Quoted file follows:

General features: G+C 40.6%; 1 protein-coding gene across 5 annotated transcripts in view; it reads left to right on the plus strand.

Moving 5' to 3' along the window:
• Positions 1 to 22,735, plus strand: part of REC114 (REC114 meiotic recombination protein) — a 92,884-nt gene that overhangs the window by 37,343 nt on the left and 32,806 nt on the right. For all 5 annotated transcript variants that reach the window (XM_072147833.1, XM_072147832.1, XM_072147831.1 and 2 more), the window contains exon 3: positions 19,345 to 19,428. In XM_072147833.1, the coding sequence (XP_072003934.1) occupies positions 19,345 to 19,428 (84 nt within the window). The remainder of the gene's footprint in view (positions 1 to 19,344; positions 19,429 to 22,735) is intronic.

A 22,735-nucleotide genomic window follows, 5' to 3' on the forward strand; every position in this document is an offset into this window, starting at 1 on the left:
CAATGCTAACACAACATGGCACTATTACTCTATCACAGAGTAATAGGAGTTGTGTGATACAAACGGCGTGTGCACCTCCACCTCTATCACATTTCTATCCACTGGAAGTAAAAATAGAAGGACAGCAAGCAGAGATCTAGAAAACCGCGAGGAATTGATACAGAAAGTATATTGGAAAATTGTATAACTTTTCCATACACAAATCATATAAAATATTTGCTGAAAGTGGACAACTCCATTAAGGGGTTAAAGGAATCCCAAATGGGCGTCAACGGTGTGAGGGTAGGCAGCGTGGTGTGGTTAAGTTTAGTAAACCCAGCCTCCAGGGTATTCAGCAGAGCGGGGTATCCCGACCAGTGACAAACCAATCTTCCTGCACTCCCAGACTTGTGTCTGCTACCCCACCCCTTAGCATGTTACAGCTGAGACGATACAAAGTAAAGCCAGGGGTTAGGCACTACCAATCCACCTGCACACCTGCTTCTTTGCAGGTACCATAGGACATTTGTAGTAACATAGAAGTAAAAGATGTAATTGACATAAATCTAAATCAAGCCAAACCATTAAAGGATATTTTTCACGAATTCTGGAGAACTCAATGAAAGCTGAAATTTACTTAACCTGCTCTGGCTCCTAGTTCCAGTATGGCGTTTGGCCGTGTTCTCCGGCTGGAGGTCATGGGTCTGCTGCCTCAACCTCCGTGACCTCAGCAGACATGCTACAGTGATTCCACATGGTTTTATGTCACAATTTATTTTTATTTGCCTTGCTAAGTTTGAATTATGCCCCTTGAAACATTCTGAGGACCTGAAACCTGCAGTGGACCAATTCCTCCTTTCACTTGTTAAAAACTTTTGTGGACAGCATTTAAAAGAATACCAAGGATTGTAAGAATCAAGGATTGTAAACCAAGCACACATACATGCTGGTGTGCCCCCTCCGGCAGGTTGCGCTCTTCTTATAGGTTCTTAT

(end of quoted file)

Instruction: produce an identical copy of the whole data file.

General features: G+C 40.6%; 1 protein-coding gene across 5 annotated transcripts in view; it reads left to right on the plus strand.

Moving 5' to 3' along the window:
• Positions 1 to 22,735, plus strand: part of REC114 (REC114 meiotic recombination protein) — a 92,884-nt gene that overhangs the window by 37,343 nt on the left and 32,806 nt on the right. For all 5 annotated transcript variants that reach the window (XM_072147833.1, XM_072147832.1, XM_072147831.1 and 2 more), the window contains exon 3: positions 19,345 to 19,428. In XM_072147833.1, the coding sequence (XP_072003934.1) occupies positions 19,345 to 19,428 (84 nt within the window). The remainder of the gene's footprint in view (positions 1 to 19,344; positions 19,429 to 22,735) is intronic.

A 22,735-nucleotide genomic window follows, 5' to 3' on the forward strand; every position in this document is an offset into this window, starting at 1 on the left:
CAATGCTAACACAACATGGCACTATTACTCTATCACAGAGTAATAGGAGTTGTGTGATACAAACGGCGTGTGCACCTCCACCTCTATCACATTTCTATCCACTGGAAGTAAAAATAGAAGGACAGCAAGCAGAGATCTAGAAAACCGCGAGGAATTGATACAGAAAGTATATTGGAAAATTGTATAACTTTTCCATACACAAATCATATAAAATATTTGCTGAAAGTGGACAACTCCATTAAGGGGTTAAAGGAATCCCAAATGGGCGTCAACGGTGTGAGGGTAGGCAGCGTGGTGTGGTTAAGTTTAGTAAACCCAGCCTCCAGGGTATTCAGCAGAGCGGGGTATCCCGACCAGTGACAAACCAATCTTCCTGCACTCCCAGACTTGTGTCTGCTACCCCACCCCTTAGCATGTTACAGCTGAGACGATACAAAGTAAAGCCAGGGGTTAGGCACTACCAATCCACCTGCACACCTGCTTCTTTGCAGGTACCATAGGACATTTGTAGTAACATAGAAGTAAAAGATGTAATTGACATAAATCTAAATCAAGCCAAACCATTAAAGGATATTTTTCACGAATTCTGGAGAACTCAATGAAAGCTGAAATTTACTTAACCTGCTCTGGCTCCTAGTTCCAGTATGGCGTTTGGCCGTGTTCTCCGGCTGGAGGTCATGGGTCTGCTGCCTCAACCTCCGTGACCTCAGCAGACATGCTACAGTGATTCCACATGGTTTTATGTCACAATTTATTTTTATTTGCCTTGCTAAGTTTGAATTATGCCCCTTGAAACATTCTGAGGACCTGAAACCTGCAGTGGACCAATTCCTCCTTTCACTTGTTAAAAACTTTTGTGGACAGCATTTAAAAGAATACCAAGGATTGTAAGAATCAAGGATTGTAAACCAAGCACACATACATGCTGGTGTGCCCCCTCCGGCAGGTTGCGCTCTTCTTATAGGTTCTTAT